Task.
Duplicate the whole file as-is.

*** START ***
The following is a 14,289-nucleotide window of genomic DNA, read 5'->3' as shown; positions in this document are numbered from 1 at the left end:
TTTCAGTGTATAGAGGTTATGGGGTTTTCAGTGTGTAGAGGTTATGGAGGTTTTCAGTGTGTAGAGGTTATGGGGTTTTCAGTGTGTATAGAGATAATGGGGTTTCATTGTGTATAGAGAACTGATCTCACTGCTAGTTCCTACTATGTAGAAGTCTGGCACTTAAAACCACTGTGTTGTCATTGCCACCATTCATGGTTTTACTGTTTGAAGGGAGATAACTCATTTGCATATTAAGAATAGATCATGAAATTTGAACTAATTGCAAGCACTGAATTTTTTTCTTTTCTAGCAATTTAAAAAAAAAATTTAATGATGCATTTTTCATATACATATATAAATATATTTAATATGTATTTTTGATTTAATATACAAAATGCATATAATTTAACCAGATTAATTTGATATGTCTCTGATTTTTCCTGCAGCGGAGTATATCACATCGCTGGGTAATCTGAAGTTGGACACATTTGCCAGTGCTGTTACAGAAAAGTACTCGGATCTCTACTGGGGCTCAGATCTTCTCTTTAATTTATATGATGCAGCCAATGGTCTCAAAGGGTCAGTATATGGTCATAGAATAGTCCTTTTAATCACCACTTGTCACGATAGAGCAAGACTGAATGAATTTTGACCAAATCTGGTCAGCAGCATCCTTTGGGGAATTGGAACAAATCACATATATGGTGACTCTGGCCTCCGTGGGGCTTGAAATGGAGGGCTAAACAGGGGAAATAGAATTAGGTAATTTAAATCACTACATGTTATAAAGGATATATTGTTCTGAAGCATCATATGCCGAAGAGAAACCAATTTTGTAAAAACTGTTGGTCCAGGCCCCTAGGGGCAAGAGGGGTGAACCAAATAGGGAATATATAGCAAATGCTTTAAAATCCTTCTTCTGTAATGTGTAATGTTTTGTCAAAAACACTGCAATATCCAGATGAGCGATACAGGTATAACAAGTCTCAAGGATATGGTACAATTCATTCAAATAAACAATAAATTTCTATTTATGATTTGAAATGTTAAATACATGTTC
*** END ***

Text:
The following is a 14,289-nucleotide window of genomic DNA, read 5'->3' as shown; positions in this document are numbered from 1 at the left end:
TTTCAGTGTATAGAGGTTATGGGGTTTTCAGTGTGTAGAGGTTATGGAGGTTTTCAGTGTGTAGAGGTTATGGGGTTTTCAGTGTGTATAGAGATAATGGGGTTTCATTGTGTATAGAGAACTGATCTCACTGCTAGTTCCTACTATGTAGAAGTCTGGCACTTAAAACCACTGTGTTGTCATTGCCACCATTCATGGTTTTACTGTTTGAAGGGAGATAACTCATTTGCATATTAAGAATAGATCATGAAATTTGAACTAATTGCAAGCACTGAATTTTTTTCTTTTCTAGCAATTTAAAAAAAAAATTTAATGATGCATTTTTCATATACATATATAAATATATTTAATATGTATTTTTGATTTAATATACAAAATGCATATAATTTAACCAGATTAATTTGATATGTCTCTGATTTTTCCTGCAGCGGAGTATATCACATCGCTGGGTAATCTGAAGTTGGACACATTTGCCAGTGCTGTTACAGAAAAGTACTCGGATCTCTACTGGGGCTCAGATCTTCTCTTTAATTTATATGATGCAGCCAATGGTCTCAAAGGGTCAGTATATGGTCATAGAATAGTCCTTTTAATCACCACTTGTCACGATAGAGCAAGACTGAATGAATTTTGACCAAATCTGGTCAGCAGCATCCTTTGGGGAATTGGAACAAATCACATATATGGTGACTCTGGCCTCCGTGGGGCTTGAAATGGAGGGCTAAACAGGGGAAATAGAATTAGGTAATTTAAATCACTACATGTTATAAAGGATATATTGTTCTGAAGCATCATATGCCGAAGAGAAACCAATTTTGTAAAAACTGTTGGTCCAGGCCCCTAGGGGCAAGAGGGGTGAACCAAATAGGGAATATATAGCAAATGCTTTAAAATCCTTCTTCTGTAATGTGTAATGTTTTGTCAAAAACACTGCAATATCCAGATGAGCGATACAGGTATAACAAGTCTCAAGGATATGGTACAATTCATTCAAATAAACAATAAATTTCTATTTATGATTTGAAATGTTAAATACATGTTC